When Forever is Cut Short- a tribute to a friend

When Forever is Cut Short

A tribute to my sweet friend Maddie Devries

By Liz Hornick

I’ve never been one to handle death easily. One of the things I really like about myself is my ability to empathize with others- to really feel what they’re feeling. However, this trait makes sad moments that much harder. Yesterday I received the news that one of my college friends had passed away.

I froze.

In an instant it was as if I went through at least four of the five stages of grief. Denial, anger, bargaining, depression. It can’t be true, I mean we’re only 20. We’re supposed to be invincible, living life to the fullest, facing adversity head on beside our best friends, living forever. This isn’t possible. I never got to say goodbye.

She had so much life. The brightest smile, the widest eyes, a contagious laugh, and a personality that filled an entire room. She knew how to make you feel welcome and she was so good at including others. She was patient and understanding. One day not too long ago, her and I drove through town on our way to the local camera shop. She recently got into film and was obsessed with taking pictures on an old Nikon her parents once used. The camera was still in amazing shape and I know she was determined to use up whatever life it had left. She even convinced me to buy one just like hers. The windows were rolled down and she controlled the songs that blared out of my black Toyota Tacoma. She was so psyched that I drove a truck because I could give her rides while her normal mode of transportation fit in the bed, handlebars and all.

Her music taste was very eclectic. She played songs ranging from the heavy beats of Brock Hampton to the classic melodies found in songs by the Rolling Stones. “Paint it Black” started playing and we sang the lyrics effortlessly, crediting our dads who had good taste in music even though neither of us would ever admit it to them. The wind blew through our hair and she picked on me as I struggled to keep my long locks contained. I jokingly wished that I was bald cause it would make having the windows down so much easier. I never thought of myself as being so funny but she laughed as if she was seated front row at a John Mulaney show.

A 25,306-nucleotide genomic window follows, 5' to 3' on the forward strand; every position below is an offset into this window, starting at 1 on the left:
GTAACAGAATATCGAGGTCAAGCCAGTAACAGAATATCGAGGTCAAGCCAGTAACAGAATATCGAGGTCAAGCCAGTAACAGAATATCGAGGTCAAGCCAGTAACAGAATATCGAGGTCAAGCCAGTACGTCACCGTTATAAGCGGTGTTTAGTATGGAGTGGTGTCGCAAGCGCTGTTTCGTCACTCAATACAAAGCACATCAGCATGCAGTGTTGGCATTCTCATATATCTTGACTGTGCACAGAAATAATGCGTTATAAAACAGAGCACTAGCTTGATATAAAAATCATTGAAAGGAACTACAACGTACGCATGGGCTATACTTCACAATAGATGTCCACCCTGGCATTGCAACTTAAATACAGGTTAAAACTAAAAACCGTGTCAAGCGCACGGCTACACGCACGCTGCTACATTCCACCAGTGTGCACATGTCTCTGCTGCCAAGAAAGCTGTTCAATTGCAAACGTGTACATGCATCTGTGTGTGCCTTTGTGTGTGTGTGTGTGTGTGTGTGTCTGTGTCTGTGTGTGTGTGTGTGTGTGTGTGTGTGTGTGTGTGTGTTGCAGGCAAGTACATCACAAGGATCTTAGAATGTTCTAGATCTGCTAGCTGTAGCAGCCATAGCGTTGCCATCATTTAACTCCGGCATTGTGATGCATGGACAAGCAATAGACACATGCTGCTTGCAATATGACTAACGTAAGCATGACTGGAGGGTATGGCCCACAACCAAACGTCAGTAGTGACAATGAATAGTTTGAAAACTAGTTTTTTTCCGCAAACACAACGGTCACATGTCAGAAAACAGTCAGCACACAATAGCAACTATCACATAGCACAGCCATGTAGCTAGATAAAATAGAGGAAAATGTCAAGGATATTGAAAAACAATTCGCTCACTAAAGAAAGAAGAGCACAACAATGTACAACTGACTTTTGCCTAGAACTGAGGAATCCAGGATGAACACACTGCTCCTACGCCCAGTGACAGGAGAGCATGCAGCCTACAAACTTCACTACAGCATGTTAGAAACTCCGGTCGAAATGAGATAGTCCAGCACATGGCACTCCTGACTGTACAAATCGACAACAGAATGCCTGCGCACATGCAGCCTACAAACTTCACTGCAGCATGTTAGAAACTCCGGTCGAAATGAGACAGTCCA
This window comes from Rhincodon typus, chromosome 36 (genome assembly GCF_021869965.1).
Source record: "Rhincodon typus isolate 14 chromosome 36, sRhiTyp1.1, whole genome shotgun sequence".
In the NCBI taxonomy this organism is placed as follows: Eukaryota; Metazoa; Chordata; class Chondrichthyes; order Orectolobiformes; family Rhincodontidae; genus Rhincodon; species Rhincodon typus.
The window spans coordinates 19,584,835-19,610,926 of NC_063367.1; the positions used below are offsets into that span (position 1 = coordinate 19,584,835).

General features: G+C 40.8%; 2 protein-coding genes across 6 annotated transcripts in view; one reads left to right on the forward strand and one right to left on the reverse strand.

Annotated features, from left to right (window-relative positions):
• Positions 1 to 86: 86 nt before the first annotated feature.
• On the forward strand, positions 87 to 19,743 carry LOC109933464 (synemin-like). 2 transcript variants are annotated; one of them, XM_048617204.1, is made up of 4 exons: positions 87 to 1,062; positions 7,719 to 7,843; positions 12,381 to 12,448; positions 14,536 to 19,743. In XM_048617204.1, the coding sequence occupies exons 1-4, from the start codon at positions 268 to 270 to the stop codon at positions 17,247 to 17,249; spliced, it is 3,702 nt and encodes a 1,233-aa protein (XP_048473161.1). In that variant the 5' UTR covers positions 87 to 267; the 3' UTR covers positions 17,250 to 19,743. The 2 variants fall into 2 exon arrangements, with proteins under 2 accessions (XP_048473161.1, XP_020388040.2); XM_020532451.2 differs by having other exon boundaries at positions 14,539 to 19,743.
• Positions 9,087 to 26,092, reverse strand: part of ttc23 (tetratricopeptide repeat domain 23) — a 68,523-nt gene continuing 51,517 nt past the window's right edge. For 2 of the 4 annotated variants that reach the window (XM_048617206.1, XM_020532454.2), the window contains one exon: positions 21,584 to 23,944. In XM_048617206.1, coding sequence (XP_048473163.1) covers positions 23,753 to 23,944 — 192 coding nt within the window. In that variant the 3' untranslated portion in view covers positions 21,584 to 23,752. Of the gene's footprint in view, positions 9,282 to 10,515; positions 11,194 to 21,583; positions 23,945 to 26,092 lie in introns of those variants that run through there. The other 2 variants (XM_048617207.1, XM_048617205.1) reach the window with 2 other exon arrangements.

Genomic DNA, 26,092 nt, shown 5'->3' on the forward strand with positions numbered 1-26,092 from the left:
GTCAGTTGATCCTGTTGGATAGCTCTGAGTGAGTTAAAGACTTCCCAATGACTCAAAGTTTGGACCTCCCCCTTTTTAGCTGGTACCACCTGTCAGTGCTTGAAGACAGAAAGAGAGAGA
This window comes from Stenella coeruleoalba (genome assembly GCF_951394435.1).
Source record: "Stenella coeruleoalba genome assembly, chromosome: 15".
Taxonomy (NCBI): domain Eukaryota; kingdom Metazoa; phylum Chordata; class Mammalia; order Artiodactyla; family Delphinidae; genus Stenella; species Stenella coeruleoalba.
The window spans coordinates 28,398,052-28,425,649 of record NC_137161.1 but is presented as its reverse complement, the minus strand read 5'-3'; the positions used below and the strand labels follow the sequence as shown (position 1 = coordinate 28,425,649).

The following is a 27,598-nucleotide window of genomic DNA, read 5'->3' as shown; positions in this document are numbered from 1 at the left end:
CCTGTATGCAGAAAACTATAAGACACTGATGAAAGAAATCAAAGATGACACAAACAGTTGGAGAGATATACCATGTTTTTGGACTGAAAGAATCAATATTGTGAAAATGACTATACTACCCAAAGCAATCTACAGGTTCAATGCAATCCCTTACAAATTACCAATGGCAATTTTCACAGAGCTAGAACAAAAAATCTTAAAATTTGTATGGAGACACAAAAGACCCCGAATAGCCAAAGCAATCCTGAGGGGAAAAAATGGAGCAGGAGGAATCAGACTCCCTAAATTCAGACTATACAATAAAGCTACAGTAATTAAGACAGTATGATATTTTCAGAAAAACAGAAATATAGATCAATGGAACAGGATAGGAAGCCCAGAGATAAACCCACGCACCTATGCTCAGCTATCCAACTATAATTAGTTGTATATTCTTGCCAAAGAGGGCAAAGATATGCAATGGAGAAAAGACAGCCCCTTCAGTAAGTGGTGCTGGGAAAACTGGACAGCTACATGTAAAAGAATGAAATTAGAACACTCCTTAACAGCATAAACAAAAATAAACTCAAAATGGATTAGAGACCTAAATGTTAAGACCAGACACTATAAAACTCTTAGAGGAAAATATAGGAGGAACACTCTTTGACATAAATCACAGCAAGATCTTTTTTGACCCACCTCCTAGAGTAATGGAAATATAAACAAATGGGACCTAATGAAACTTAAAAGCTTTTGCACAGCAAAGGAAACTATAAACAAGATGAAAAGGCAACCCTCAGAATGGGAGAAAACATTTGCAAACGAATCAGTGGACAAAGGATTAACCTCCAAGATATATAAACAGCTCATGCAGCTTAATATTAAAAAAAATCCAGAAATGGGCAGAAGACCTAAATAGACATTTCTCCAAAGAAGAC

In that moment, I swear we were infinite.

I know these thoughts cause more harm than help, but I wish there was something I could have done. Something I could have said. My head keeps flooding with “what if’s” and “if only’s” and the reality of it all is hard to accept. I think about her loved ones often. Her boyfriend she spoke so highly of, her best friends who she was never without, and her family who I know loved her. She was so loved.


She was so loved.

Living in the midst of a pandemic is hard. We are in a time of unprecedented isolation and it seems as if sickness is lurking around every corner. I don’t know the cause of her passing and those details aren’t mine to share. But check in with one another. Call that friend, hug that family member, reach out to anyone and everyone. If there’s one thing that I’ve learned through this, it’s that we aren’t eternal and that we need each other now more than ever.

The books all lied to us. No one lasts forever, not even 20 somethings. While our time on this planet is limited, I’m so sure that she has found infinity somewhere much better. And I know we’ll meet again soon, someday when all the eternities, forevers, and infinities finally come true.

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